[T]here’s a strong case that both sexes would be better off if working-class women demanded more of the men in their lives and working-class men demanded more of themselves
That’s from Ross Douthat’s blog post on marriage. He’s talking about Matt Yglesias’ response to Charles Murray (frequent subject of Paull et All!) who argued that, in a nutshell, marriage rates and male workforce participation have declined since 1960 and that’s a terrible thing.
Those two trends are probably not a good thing. But Yglesias point out that we’re not all idiots (thanks!): women are remaining single and men are dropping out of the workforce because it makes economic sense to do so. Since it’s easier to enjoy a leisurely life than it was in 1960, why yolk oneself to a partner-in-breadwinning if sisters are doin’ the breadwinning for themselves. And why get a full-time job when, if you’re demographically situated, men can do just fine with a semi-decent part-time job and an Xbox.
Some things—college tuition, apartments in Manhattan, health care—have gotten more expensive much faster than average. This means that people who buy a below-average amount of those things are better off than the statistics show. A healthy person living in an unfashionable city with no student loans to pay off can get by on a fairly modest income.
Consider the contrast: As it becomes harder and harder to find a full-time job with benefits, opportunities for advancement, and stability, men are altogether dropping out of the workforce or opting for more part-time opportunities. And at the same time, women are earning enough money that they choose to support not only themselves, but also their children, without a partner. Douthat cleanly summarizes our attractive short-term incentives:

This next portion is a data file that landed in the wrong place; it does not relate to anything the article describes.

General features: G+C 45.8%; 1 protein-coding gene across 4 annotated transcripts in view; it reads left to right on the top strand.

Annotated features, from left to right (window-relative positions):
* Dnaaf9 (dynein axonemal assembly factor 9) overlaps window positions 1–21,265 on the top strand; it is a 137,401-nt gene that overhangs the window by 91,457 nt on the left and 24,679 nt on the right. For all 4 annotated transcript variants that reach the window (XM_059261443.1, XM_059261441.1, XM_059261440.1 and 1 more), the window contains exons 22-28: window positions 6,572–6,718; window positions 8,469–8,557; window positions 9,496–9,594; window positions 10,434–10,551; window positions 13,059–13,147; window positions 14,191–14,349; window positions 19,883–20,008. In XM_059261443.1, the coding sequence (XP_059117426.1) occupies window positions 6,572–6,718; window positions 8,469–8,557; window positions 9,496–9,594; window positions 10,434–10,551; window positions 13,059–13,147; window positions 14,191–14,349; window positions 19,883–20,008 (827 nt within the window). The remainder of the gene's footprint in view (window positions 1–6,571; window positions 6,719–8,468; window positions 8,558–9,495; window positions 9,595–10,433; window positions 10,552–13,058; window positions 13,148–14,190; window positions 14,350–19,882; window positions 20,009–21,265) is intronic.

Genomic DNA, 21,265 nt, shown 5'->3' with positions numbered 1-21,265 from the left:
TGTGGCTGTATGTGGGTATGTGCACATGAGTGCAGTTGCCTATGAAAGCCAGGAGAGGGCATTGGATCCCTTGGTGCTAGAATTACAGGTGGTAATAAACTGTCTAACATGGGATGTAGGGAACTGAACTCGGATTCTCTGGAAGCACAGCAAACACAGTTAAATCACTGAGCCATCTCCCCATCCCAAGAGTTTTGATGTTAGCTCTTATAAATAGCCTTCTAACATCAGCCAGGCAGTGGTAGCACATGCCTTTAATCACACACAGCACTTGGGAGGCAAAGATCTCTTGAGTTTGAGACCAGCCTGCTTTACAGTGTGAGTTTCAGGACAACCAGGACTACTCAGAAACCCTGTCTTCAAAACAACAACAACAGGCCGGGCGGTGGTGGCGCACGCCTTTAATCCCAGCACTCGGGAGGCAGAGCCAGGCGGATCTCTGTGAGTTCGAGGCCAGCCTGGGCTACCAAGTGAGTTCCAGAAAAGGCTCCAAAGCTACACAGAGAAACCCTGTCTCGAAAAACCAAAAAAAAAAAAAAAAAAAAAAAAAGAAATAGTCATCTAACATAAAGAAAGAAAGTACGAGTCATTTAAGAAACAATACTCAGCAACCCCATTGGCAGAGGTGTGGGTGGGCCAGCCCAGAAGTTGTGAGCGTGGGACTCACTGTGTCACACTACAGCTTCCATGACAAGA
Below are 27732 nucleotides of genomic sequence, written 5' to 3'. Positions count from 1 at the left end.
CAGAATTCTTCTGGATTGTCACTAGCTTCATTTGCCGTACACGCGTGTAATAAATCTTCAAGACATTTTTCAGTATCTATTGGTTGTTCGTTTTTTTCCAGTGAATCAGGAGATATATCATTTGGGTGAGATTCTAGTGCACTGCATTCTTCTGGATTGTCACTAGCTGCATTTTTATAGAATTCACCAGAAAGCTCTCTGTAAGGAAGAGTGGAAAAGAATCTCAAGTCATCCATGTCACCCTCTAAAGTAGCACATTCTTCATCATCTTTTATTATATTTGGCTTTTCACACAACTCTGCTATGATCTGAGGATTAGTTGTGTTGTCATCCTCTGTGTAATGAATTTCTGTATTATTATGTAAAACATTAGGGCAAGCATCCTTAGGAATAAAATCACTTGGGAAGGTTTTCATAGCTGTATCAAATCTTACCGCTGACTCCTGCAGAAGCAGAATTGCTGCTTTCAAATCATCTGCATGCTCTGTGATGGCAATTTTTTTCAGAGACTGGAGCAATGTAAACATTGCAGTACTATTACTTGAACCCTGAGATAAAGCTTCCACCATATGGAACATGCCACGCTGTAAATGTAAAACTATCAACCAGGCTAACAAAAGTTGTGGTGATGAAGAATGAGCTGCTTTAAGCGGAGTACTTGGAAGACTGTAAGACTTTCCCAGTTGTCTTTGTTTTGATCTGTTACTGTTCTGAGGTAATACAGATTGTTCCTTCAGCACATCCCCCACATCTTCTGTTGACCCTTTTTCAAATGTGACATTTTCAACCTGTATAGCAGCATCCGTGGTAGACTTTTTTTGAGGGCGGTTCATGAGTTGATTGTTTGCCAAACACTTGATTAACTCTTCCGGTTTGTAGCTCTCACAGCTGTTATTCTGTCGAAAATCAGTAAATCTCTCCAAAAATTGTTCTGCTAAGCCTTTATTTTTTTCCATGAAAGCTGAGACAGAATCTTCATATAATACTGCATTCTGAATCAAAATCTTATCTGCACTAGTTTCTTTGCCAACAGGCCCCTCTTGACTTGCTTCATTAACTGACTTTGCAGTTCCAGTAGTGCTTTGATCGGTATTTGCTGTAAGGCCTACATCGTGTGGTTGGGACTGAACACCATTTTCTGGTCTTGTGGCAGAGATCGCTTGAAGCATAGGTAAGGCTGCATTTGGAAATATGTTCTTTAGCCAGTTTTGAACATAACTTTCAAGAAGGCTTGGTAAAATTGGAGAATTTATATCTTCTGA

[T]he understandable female desire to have children without taking on the burden of husbands who are often basically children themselves, and the understandable male desire not to take a steady but low-paying job when they can work part-time, goof off on the XBox, and still find willing sexual partners
Five points for the women’s equality movement…in a two steps forward one step back kind of way. Because even though it now more feasible and worthwhile to do the opposite, it’s difficult to argue that there aren’t structural, non-immediate benefits to getting married, getting a job, and raising kids with two parents.
It’s admittedly difficult to get a good full-time job right now, especially without a college degree. But male labor force participation rates have been declining since the 50s. Men are not just not finding jobs; they’re increasingly choosing to not look for jobs. And if the marriage market were the parallel to the job market, women are pretty much doing the same thing. The solution, then, is to realign incentives from the ground up:
If men want to tempt women back into marriage, [men] will have to use more of their free time to pitch in with housework and child care, building a more egalitarian tomorrow. If employers want to tempt people back into working, they’ll have to offer higher pay or more pleasant jobs.